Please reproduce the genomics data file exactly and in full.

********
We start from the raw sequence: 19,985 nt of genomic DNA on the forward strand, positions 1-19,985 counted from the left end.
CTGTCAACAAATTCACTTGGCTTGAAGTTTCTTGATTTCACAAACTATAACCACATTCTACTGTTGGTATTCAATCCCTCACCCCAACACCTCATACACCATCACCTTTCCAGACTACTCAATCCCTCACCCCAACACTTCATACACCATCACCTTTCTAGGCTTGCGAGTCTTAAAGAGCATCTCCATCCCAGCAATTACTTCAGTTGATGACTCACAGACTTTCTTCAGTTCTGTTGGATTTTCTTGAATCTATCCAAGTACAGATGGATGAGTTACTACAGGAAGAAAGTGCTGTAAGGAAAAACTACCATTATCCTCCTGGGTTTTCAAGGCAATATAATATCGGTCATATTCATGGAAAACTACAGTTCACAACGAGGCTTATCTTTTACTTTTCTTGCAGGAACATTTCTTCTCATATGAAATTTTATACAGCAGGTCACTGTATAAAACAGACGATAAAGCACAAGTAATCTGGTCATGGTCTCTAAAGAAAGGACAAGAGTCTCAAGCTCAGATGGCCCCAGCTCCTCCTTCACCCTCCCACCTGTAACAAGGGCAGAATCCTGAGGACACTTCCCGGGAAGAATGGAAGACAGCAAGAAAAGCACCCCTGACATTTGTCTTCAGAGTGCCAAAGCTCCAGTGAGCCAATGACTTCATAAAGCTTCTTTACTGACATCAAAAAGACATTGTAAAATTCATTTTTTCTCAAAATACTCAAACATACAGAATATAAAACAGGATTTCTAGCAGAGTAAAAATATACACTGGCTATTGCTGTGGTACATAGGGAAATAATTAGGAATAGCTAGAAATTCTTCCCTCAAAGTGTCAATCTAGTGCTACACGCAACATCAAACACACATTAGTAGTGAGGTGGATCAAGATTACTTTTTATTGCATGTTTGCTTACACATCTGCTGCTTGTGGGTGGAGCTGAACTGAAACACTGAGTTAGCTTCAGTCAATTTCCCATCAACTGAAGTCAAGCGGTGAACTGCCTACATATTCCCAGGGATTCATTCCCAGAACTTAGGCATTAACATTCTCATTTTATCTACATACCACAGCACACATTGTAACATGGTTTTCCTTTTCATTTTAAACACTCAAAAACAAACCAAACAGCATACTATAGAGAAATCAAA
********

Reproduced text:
We start from the raw sequence: 19,985 nt of genomic DNA on the forward strand, positions 1-19,985 counted from the left end.
CTGTCAACAAATTCACTTGGCTTGAAGTTTCTTGATTTCACAAACTATAACCACATTCTACTGTTGGTATTCAATCCCTCACCCCAACACCTCATACACCATCACCTTTCCAGACTACTCAATCCCTCACCCCAACACTTCATACACCATCACCTTTCTAGGCTTGCGAGTCTTAAAGAGCATCTCCATCCCAGCAATTACTTCAGTTGATGACTCACAGACTTTCTTCAGTTCTGTTGGATTTTCTTGAATCTATCCAAGTACAGATGGATGAGTTACTACAGGAAGAAAGTGCTGTAAGGAAAAACTACCATTATCCTCCTGGGTTTTCAAGGCAATATAATATCGGTCATATTCATGGAAAACTACAGTTCACAACGAGGCTTATCTTTTACTTTTCTTGCAGGAACATTTCTTCTCATATGAAATTTTATACAGCAGGTCACTGTATAAAACAGACGATAAAGCACAAGTAATCTGGTCATGGTCTCTAAAGAAAGGACAAGAGTCTCAAGCTCAGATGGCCCCAGCTCCTCCTTCACCCTCCCACCTGTAACAAGGGCAGAATCCTGAGGACACTTCCCGGGAAGAATGGAAGACAGCAAGAAAAGCACCCCTGACATTTGTCTTCAGAGTGCCAAAGCTCCAGTGAGCCAATGACTTCATAAAGCTTCTTTACTGACATCAAAAAGACATTGTAAAATTCATTTTTTCTCAAAATACTCAAACATACAGAATATAAAACAGGATTTCTAGCAGAGTAAAAATATACACTGGCTATTGCTGTGGTACATAGGGAAATAATTAGGAATAGCTAGAAATTCTTCCCTCAAAGTGTCAATCTAGTGCTACACGCAACATCAAACACACATTAGTAGTGAGGTGGATCAAGATTACTTTTTATTGCATGTTTGCTTACACATCTGCTGCTTGTGGGTGGAGCTGAACTGAAACACTGAGTTAGCTTCAGTCAATTTCCCATCAACTGAAGTCAAGCGGTGAACTGCCTACATATTCCCAGGGATTCATTCCCAGAACTTAGGCATTAACATTCTCATTTTATCTACATACCACAGCACACATTGTAACATGGTTTTCCTTTTCATTTTAAACACTCAAAAACAAACCAAACAGCATACTATAGAGAAATCAAA